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Confessions of an awards-show junkie

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Ddl_l

Ddl_l I know everyone–including many of my colleagues here at EW–loves to hate on awards shows. In these parts, you’re better off being a fan of a bad American Idol audition than a middling acceptance speech. But last night’s Critic’s Choice Awards, broadcast on VH1 (where I’m sure you can catch it rerunning on an infinite loop), reminded me of what’s so great about kudos telecasts.

It’s not the relentless film clips, cheesy montages, or awkward host banter (though D.L. Hughley, I appreciate your valiant effort); thanks to TiVo, those annoyances whiz by in a fast-forward blur. Rather, it’s the unexpected moments: A dapper Hal Holbrook, walking down the red carpet with wife Dixie Carter, recounting his first meeting with Sean Penn on a movie set 25 years back, and how it was a simple thank-you note that sealed Penn in his good graces forever. Or Casey Affleck accepting the best supporting actress trophy on behalf of his Gone Baby Gone co-star Amy Ryan, and charmingly skipping over any parts of her speech that referenced him. Or Leslie Mann, true to her Knocked Up character, introducing best documentary in hilariously blue fashion (including an f-bomb that slipped past the censors). And then there were the few actresses who didn’t wear black–protest by forgettable fashion, perhaps?–Kyra Sedgwick arriving in a gorgeous full-skirted red-and-black number, and Katie Holmes swishing on stage in a one-shouldered glittering gown.

I even love to see the way winners script–or don’t script–their thank-you speeches, those sly glances away from the camera (I’m talking to you, Brad and Angelina), their wardrobe choices…it’s all fascinating to me. And when Daniel Day-Lewis got on stage to accept best actor, and he wasn’t the curmudgeon you might expect from all the talk of his Method, but instead, a sweetly spoken man who had something kind and specific to say about each of his fellow nominees, and something insightful and not smoke-blowy to say about the mystery within any great acting performance, it made me think, “Oh, I kind of like that Daniel Day-Lewis…hmm, maybe I should see There Will Be Blood next weekend.”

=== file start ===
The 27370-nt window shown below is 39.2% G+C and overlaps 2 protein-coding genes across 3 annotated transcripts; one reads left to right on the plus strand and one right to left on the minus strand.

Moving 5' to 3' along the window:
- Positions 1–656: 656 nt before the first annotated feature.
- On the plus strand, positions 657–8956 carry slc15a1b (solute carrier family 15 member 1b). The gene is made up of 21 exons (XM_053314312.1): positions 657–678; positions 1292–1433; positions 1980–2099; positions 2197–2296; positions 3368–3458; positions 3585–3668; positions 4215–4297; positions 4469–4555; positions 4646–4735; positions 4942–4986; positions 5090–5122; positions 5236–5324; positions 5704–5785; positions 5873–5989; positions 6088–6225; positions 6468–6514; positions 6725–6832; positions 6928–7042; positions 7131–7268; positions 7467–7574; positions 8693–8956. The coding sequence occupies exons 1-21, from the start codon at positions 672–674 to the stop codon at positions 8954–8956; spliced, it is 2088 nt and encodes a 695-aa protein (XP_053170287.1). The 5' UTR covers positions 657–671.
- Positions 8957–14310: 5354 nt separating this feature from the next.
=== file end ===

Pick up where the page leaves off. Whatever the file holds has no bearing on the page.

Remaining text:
And yes, I know that’s exactly what the Hollywood machinery wants, and why the threat of awards season being cancelled could mean box office disaster. But just as I have no defense against the meet-cute formula in a chick flick, I can’t help falling for a heartfelt shout-out to the parents who never stopped believing. And you know what? Come this Sunday, when the Golden Globe awards are announced in a litany from a podium with, in all likelihood no one but the press corps and maybe Rumer Willis in attendance, I, for one, am going to miss those little moments.

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